Melissa Harris-Perry | December 08, 2012
>>> you know how going into this thing i thought that by day 30, i would be so sick of pot and being high and just be dying to be done with it or at least take a break for a little while, you know. but, i'm sitting here, it's 4:20, and i'm about to light joint number two.
>> that was comedian doug benson , the subject offer the 2007 film "super high me." doug, who was already a pot smoker, gets clean by going off marijuana for 30 days and fires up all day, every day from morning until night for a full month. instead of feeling sick and tired, he is raring to go for more. it is good comedy. i have to tell you, the film made me feel like it was a bit of a cautionary tale. i also felt like he was not the most motivated guy in the world. i am sort of a nerd on this. i'm not actually a user myself, never have been. it feels like the consequence rs so enormous.
>> you are talking to somebody, that i don't even drink alcohol or do any type of drugs. i'm sort of a square on these things too. we talked before about the politics. i said, you know, law enforcement is a big thing. it is another class of people. it goes back to this empirical evidence . i think, why it is important to have maybe a pilot program to actually gather the information we need to make a case one way or the other. the whole issue, i saw this in one of my best friends who was definitely a pothead. the more they smoked, the less motivated they were. a person who had everything going for them. in the long-run, ended up just hanging out at home smoking pot , smoking pot , all day long, all the time. couldn't get enough of it. they went on and on for years. they are now dead. that's just one little case. so you can't say but there is a whole group of people that say, look, this is an addiction. it leads to harder things. i don't know if that's true or not. again, getting the sort of evidence that we need to say one way or the other, it is not going to lead. maybe that person, is there particular personality would have done that anyway in some sense. i don't know.
>> that's the moral panic that underlies that 41% that's sort of unwilling to talk about the economic benefits, the incarceration issues, right?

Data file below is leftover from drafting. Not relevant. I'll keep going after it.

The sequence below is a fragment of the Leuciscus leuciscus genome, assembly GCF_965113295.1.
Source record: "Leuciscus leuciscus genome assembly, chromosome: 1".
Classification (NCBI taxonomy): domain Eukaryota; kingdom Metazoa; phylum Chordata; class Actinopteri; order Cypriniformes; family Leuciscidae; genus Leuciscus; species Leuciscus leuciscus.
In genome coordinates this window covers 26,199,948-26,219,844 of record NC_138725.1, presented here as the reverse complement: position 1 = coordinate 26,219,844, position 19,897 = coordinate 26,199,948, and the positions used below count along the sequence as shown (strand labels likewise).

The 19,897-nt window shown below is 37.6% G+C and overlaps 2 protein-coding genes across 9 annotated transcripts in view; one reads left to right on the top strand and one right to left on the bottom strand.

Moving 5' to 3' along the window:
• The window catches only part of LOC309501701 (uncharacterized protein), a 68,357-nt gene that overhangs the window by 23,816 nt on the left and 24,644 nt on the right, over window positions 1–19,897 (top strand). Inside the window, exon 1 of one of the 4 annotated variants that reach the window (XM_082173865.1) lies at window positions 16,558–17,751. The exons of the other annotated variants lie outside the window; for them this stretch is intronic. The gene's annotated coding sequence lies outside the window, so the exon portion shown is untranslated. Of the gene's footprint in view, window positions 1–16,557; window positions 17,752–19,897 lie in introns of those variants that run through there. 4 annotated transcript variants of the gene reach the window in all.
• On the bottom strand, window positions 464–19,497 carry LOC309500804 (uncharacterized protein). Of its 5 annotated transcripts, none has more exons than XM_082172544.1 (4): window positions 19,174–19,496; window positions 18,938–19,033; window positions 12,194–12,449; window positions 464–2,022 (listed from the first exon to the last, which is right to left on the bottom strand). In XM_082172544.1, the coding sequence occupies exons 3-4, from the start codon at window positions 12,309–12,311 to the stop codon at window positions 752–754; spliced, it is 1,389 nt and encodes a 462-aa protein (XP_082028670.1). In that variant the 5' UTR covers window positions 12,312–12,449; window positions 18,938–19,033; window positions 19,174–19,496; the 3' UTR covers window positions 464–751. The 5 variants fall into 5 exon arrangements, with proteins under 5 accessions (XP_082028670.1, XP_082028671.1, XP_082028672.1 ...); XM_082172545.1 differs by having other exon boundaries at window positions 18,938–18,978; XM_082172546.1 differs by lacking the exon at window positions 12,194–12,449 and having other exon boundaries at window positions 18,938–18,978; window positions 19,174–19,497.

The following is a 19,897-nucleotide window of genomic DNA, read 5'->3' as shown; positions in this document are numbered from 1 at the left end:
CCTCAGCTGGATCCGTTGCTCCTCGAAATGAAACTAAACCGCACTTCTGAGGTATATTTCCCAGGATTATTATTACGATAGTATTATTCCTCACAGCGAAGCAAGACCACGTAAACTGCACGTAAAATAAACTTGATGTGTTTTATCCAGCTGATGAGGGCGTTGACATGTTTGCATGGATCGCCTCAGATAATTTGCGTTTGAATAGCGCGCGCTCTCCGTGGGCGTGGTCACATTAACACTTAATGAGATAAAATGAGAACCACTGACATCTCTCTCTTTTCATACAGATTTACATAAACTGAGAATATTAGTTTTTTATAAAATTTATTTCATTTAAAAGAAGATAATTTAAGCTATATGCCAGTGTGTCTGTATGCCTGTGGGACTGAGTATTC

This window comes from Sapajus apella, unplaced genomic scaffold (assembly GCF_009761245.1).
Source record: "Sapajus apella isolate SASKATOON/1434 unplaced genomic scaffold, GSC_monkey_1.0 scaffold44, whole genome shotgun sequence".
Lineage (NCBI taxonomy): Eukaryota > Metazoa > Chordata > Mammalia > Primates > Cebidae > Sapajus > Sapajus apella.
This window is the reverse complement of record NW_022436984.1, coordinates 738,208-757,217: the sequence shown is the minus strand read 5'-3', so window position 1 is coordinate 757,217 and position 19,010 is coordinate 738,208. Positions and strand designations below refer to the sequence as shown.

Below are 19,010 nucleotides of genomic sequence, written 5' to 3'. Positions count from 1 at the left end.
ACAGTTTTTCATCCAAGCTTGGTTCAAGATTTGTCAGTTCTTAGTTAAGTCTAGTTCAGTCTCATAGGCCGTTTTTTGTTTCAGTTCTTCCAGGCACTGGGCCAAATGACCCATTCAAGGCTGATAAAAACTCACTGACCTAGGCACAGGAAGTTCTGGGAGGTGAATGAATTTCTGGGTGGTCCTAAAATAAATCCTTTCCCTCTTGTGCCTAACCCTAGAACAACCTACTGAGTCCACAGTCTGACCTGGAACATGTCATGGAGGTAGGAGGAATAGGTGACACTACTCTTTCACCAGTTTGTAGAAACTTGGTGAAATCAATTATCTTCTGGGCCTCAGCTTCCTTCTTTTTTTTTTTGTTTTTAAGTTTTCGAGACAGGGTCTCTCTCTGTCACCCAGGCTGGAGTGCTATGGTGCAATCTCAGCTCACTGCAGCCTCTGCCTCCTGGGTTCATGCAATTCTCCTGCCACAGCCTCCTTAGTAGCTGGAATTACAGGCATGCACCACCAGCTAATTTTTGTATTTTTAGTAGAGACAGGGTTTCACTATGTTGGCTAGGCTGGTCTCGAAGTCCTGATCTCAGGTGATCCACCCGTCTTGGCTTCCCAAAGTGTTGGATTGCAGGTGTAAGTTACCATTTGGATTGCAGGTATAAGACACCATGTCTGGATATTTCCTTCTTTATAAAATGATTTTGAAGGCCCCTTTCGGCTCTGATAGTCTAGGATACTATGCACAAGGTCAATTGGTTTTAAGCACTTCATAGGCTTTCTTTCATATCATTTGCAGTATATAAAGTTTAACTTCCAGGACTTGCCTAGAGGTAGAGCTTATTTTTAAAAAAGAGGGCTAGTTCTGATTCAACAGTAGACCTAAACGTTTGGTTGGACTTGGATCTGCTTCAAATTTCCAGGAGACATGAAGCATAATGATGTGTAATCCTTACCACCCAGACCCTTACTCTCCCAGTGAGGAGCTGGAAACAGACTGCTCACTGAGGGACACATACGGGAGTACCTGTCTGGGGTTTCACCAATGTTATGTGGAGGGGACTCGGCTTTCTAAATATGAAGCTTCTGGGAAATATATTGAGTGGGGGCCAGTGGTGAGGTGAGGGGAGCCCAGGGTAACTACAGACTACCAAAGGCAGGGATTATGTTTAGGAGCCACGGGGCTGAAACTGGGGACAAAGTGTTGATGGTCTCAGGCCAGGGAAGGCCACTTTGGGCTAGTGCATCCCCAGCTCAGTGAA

>> i think that anything can be abused. if we take our obscene drug war budgets, cut them by 90% and spend the rest on true education and treatment-based models, the people prone to addictions, for whatever it is, our real epidemic is prescription pill abuse, if we can really target these educational and treatment angles, then we are going to have less examples of what the congresswoman is talking about. also, for those who are not themselves feeling connected or interested in the debate, two examples of why i still think it is important for all of americans to support ending the drug war . one is from a public safety standpoint, a public health standpoint. as a father, in my border region , again, of new mexico, the number one thing that will increase public safety is stopping the border violence. the second thing is, it is not as talked about as the social, medicinal size, north dakota can't wait to get planting hemp again.
>> you can make all sorts of stuff out of it.
>> biofuel. my shirt today is a hemp shirt. bio feel is a potential to really reduce, significantly reduce america's dependence on foreign petroleum for hemp as a pie owe fuel.
>> they are talking about heroin in addition to two other kinds of drugs. use went down. ron paul , of all people, made an interesting point that one of the presidential debates, it is not the law that's preventing you from doing this. we need a law to tell us whatnot to do. if you go he to college, you are going to be exposed to pot without a cop in the room. it is going to happen. you might inhale. you didn't. other people did. it's just going to happen. that's not the thing that's stopping you from doing that. removing that law is not going to, i dent think, cause a flood of people to come in. if they do, it is a drug that is incredibly less dangerous than a drug including alcohol .
>> there is a former prohibition on alcohol , it occurs from 18-21 when you are old enough to serve your country or vote but you are not allowed to drink. we know that that is also when, in those years, we are likely to see the most abuse, when young people are kind of underground with it. we have that example right here.
>> i think this comparison to alcohol is probably the best place to come to in this whole discussion of illegal drugs in this country. alcohol is, by every standard, far who are destructive to personal health, public health and public safety , than any of the drugs, even the most severe drugs on the schedule of illegal drugs . it has a track record that dwarfs the track record of heroin, meth amphedamine, marijuana, eths. we already had prohibition. we realized it was a total disaster like we have now put ourselves in again. back then, we scrambled for a new system. we regulate alcohol , tax it and regulate it. what that means is that children cannot consume it. it is illegal to sell it to a child. a grown-up can use it responsibly. if you go out and you hurt somebody, you kill somebody with your car, if it turns out you were drinking, that's going to be an aggravating prosecutorial factor. why is it that we take less dangerous drugs in this country like down to marijuana and treat them more severely than the incredible horror of alcohol is astonishing to me. let's unify, a tax and regulate standard and a serious educate and treatment country so we can rival a country like portugal when we should be leading the world, not following.
>> i am going to let you lead this conversation on that. that's critical and crucial. thanks all the guys for coming. nobody even brought me a brownie. the congresswoman is going to come back for more.
>>> after the break, let's talk about sex. tony-award winner joins me at the table. pot